Leaving Perseverance Harbour just before breakfast, National Geographic Orion headed towards the northeastern end of Campbell Island. Our plan for the morning was to Zodiac cruise along the beautiful coastline teeming with wildlife. Campbell Island is an extinct volcano with terraces and cliff faces comprised of basalt from past volcanic eruptions that date back over six million years. The island is home to several endemic species of birds, including two albatross species that nest almost exclusively on the island. The first is the southern royal albatross with a 3.5-meter wingspan, and the second is the Campbell albatross which nests solely here on Campbell. Though smaller than its larger cousin the royal albatross, the Campbell albatross is no less magnificent. Campbell albatrosses nest in very dense colonies along the rugged coastline, and observing the colonies is always a powerful experience. This morning was no exception.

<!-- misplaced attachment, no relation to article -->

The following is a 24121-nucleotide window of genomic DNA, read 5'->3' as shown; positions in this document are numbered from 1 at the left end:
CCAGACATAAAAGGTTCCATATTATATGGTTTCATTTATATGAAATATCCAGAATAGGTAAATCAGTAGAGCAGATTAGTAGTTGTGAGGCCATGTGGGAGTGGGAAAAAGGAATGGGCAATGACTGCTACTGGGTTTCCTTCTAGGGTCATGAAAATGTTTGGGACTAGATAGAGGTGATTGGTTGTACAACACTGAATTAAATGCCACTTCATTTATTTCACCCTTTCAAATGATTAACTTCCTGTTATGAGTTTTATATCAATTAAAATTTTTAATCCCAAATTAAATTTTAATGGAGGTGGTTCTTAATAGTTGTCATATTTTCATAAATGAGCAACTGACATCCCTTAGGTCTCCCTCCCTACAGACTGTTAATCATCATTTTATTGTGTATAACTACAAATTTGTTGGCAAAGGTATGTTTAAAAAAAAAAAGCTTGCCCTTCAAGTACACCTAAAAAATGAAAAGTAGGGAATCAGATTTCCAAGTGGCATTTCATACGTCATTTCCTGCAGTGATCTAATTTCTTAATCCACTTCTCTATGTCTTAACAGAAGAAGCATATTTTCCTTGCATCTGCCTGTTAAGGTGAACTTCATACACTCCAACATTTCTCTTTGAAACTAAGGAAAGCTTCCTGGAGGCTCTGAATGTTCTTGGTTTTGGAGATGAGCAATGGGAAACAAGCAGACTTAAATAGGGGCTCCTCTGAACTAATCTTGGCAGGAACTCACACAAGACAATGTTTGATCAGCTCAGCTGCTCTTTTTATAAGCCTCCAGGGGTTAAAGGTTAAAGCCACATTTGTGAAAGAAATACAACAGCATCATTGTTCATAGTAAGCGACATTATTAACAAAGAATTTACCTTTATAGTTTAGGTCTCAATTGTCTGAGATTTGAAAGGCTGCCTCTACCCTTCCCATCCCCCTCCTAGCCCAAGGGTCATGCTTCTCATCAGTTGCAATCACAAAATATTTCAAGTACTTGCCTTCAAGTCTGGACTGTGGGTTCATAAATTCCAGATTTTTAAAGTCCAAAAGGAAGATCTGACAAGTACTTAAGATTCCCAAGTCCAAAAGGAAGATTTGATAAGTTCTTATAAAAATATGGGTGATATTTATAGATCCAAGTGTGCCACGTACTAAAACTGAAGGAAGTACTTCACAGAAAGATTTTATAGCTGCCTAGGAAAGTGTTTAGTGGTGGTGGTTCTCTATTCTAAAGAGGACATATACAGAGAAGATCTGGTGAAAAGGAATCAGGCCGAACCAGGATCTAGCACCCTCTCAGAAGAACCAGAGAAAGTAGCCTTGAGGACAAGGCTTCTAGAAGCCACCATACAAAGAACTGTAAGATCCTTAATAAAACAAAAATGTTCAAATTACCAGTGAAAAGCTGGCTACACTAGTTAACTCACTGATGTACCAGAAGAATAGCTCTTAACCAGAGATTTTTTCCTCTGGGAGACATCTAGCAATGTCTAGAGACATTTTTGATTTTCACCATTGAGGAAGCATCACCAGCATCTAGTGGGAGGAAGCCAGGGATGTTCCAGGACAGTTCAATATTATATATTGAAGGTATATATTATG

Our Zodiacs spread out along the coastline. We observed picturesque cliffs packed with dense and native vegetation that spills over the edges. Upon closer inspection, we observed that the cliffs are packed with nesting Campbell albatrosses. The conditions were absolutely perfect with light winds, moderate swells, and lots of sunshine…a rare combination in this part of the world. At the main colony at North Cape, thousands of albatrosses were in flight, soaring over and along the cliffs, gliding over the water, and creating an overwhelming spectacle. As we casually cruised the shoreline, other pockets of albatrosses in smaller settlements stretched out above us. Nearly every nest was occupied by a single, grey, fuzzy chick. Several weeks from now, these chicks will have grown their first complement of true feathers. Soon thereafter, the next generation of Campbell albatrosses will take to the air to soar over the open ocean for at least five years before returning to this island paradise in the Southern Ocean to breed.